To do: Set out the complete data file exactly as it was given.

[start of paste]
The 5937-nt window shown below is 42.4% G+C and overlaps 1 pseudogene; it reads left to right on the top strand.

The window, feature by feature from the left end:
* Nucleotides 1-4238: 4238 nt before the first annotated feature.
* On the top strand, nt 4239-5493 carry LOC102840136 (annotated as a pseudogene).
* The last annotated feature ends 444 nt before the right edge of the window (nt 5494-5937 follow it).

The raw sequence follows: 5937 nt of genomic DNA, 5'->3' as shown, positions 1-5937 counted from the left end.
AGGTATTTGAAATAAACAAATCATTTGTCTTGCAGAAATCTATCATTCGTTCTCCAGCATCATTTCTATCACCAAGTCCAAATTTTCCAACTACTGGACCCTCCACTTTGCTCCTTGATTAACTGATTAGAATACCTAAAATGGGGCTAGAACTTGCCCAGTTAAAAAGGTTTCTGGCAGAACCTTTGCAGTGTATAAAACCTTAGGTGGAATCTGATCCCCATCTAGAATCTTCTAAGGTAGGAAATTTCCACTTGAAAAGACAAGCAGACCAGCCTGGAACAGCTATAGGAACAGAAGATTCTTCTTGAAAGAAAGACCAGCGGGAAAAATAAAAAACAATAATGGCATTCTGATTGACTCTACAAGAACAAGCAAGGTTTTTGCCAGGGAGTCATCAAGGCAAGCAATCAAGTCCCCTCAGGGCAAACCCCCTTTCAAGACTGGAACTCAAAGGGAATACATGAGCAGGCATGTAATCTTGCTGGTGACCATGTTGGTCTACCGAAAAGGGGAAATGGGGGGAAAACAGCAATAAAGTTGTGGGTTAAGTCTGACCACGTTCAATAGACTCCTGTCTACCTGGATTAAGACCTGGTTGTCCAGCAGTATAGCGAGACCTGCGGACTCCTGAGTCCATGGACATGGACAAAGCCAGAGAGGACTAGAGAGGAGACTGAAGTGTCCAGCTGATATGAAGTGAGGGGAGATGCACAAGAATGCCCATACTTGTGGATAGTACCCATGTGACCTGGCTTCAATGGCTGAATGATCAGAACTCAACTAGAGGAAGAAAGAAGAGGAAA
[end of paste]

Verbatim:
The 5937-nt window shown below is 42.4% G+C and overlaps 1 pseudogene; it reads left to right on the top strand.

The window, feature by feature from the left end:
* Nucleotides 1-4238: 4238 nt before the first annotated feature.
* On the top strand, nt 4239-5493 carry LOC102840136 (annotated as a pseudogene).
* The last annotated feature ends 444 nt before the right edge of the window (nt 5494-5937 follow it).

The raw sequence follows: 5937 nt of genomic DNA, 5'->3' as shown, positions 1-5937 counted from the left end.
AGGTATTTGAAATAAACAAATCATTTGTCTTGCAGAAATCTATCATTCGTTCTCCAGCATCATTTCTATCACCAAGTCCAAATTTTCCAACTACTGGACCCTCCACTTTGCTCCTTGATTAACTGATTAGAATACCTAAAATGGGGCTAGAACTTGCCCAGTTAAAAAGGTTTCTGGCAGAACCTTTGCAGTGTATAAAACCTTAGGTGGAATCTGATCCCCATCTAGAATCTTCTAAGGTAGGAAATTTCCACTTGAAAAGACAAGCAGACCAGCCTGGAACAGCTATAGGAACAGAAGATTCTTCTTGAAAGAAAGACCAGCGGGAAAAATAAAAAACAATAATGGCATTCTGATTGACTCTACAAGAACAAGCAAGGTTTTTGCCAGGGAGTCATCAAGGCAAGCAATCAAGTCCCCTCAGGGCAAACCCCCTTTCAAGACTGGAACTCAAAGGGAATACATGAGCAGGCATGTAATCTTGCTGGTGACCATGTTGGTCTACCGAAAAGGGGAAATGGGGGGAAAACAGCAATAAAGTTGTGGGTTAAGTCTGACCACGTTCAATAGACTCCTGTCTACCTGGATTAAGACCTGGTTGTCCAGCAGTATAGCGAGACCTGCGGACTCCTGAGTCCATGGACATGGACAAAGCCAGAGAGGACTAGAGAGGAGACTGAAGTGTCCAGCTGATATGAAGTGAGGGGAGATGCACAAGAATGCCCATACTTGTGGATAGTACCCATGTGACCTGGCTTCAATGGCTGAATGATCAGAACTCAACTAGAGGAAGAAAGAAGAGGAAA